Saturday, November 15, 2008

COMMENTARY: A Model of Poor Governance

For the past eight years, since the election of Sue McCloud as mayor of the City of Carmel-by-the-Sea and her appointment of Rich Guillen as City Administrator, the overall governance of the city has been poor. Redefining public service as a mockery of the ideals of public service, from government of the people, by the people, and for the people, to government of, by and for Sue McCloud, Carmelites have an unresponsive government which has not met and continues not to meet the basic requirements of an open and competently managed local government.

For purposes of illustration, three conceptualizations are presented, as follows:

I. Closed and Inaccessible Public Buildings
For years and years now, without any communications from the City to the public regarding plans to open closed and inaccessible public buildings to the public, the Public Works building and the Scout House, a community center, remain closed and inaccessible to the public. And, Harrison Memorial Library remains closed on Sundays.

II. Extended Time Periods between Inception and Completion of Projects
Years and years elapse between the inception and completion of projects. For example, a City Council voted to sell the Flanders Mansion property in 2005. After a court challenge and recent expenditures of taxpayer dollars for a revision of the Environmental Impact Report, an Economic Feasibility Analysis and attorney fees, the City has yet to articulate to the public a timetable for public hearings and intentions with regard to the leasing or selling of the Flanders Mansion property. Another example, after a City Council voted to remove 32 eucalyptus trees along Fourth Avenue in 2002, the City has only recently contracted with a contractor to complete the Fourth Avenue Riparian Habitat Restoration Project, which is expected to be completed in early 2009, seven years later.

III. Unimplemented Consultants’ Studies Recommendations
Over the years, many taxpayer funded consultants’ studies have been completed, only to languish without implementation of their recommendations. Recent examples include the Pavement Management Study and the Forest Studies.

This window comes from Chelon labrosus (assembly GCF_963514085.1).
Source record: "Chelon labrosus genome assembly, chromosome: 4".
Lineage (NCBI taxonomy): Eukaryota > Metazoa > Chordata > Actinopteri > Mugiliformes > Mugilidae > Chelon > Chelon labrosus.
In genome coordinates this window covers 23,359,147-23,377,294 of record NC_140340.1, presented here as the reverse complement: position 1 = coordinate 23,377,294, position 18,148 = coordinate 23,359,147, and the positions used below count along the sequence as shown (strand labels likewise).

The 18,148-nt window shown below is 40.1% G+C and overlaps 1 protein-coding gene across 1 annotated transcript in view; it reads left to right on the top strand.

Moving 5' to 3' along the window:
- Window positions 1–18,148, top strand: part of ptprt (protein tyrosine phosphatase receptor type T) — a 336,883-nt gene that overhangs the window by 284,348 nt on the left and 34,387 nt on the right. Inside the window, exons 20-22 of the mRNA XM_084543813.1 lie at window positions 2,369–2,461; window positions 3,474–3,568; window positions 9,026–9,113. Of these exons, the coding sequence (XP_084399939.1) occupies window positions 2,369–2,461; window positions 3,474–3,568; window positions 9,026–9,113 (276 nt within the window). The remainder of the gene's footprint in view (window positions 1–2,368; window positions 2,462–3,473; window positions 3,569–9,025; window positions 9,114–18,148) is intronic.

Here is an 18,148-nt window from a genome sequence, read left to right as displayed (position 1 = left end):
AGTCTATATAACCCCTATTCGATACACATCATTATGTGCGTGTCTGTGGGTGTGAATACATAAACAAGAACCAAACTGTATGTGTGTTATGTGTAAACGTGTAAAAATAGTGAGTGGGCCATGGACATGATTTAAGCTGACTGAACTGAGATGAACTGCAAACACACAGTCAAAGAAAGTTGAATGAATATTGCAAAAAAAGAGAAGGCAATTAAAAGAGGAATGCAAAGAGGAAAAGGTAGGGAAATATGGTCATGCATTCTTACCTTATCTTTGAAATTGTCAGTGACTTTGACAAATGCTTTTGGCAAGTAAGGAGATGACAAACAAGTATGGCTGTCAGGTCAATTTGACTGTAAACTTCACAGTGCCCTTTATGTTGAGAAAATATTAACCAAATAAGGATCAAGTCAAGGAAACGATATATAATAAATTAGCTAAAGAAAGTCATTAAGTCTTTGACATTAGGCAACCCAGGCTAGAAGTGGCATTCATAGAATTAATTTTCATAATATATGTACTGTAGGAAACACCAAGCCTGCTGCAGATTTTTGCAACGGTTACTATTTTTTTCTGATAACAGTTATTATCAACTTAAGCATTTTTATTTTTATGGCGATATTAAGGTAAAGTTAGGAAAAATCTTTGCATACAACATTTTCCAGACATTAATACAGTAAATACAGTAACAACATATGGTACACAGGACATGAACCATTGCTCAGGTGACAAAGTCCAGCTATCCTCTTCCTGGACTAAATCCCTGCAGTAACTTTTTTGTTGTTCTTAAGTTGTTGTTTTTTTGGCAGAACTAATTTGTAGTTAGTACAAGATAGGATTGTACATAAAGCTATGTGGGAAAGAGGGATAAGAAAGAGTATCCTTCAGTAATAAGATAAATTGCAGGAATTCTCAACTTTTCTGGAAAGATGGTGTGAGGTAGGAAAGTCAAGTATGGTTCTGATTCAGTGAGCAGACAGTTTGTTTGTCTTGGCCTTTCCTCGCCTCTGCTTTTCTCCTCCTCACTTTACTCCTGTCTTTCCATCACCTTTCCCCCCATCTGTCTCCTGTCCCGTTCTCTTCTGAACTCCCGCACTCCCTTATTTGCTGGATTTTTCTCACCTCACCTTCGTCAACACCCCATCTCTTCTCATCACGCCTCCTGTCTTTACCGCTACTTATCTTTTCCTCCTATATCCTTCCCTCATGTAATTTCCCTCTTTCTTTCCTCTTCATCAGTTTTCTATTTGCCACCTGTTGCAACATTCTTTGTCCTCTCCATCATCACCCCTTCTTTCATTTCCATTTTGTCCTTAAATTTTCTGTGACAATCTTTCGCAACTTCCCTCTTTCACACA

In closing, all of the aforementioned examples demonstrate Mayor Sue McCloud’s and City Administrator Rich Guillen’s failure to understand an essential truth about public service. And that is, public servants must earn the public’s trust with every word and every deed, every day. Sadly for Carmelites, after eight years, Mayor Sue McCloud and City Administrator Rich Guillen continue to demonstrate their failure to understand that essential truth about public service and we are all the poorer for it.

3 comments:

Anonymous said...

Very well put. There are so many other examples of poor governance. It would be informative if this blog could list more of them so that the public could become more aware of how much Carmel By The Sea has been damaged by Sue McCloud and her mismanagement over the last 8+ years

RSW said...

Sue is a product of a huge bureaucracy. The bureaucracy covered up her mistakes and rewarded conformity. She did not develop any leadership skills or entrepreneurial skills. Very few persons with such a resume can later transcend their habits and recognize when new skills and skill sets must be developed to address the new requirements of a new environment. Sue is not one of those few persons. She reminds me of someone who keeps doing the same things in the same ways and is indifferent to the bad results.
Carmel residents need to wake up and see the good and the bad. The bad news is she will cling to her power because that is all she has. The good news is a new mayor can improve things pretty quickly with common sense and a good city manager.

Anonymous said...

Sue's and Rich's "goverance" is to talk the talk without walking the walk. So far, they have not been held accountable for their poor performances. They must think carmel residents are stupid or inattentive or both.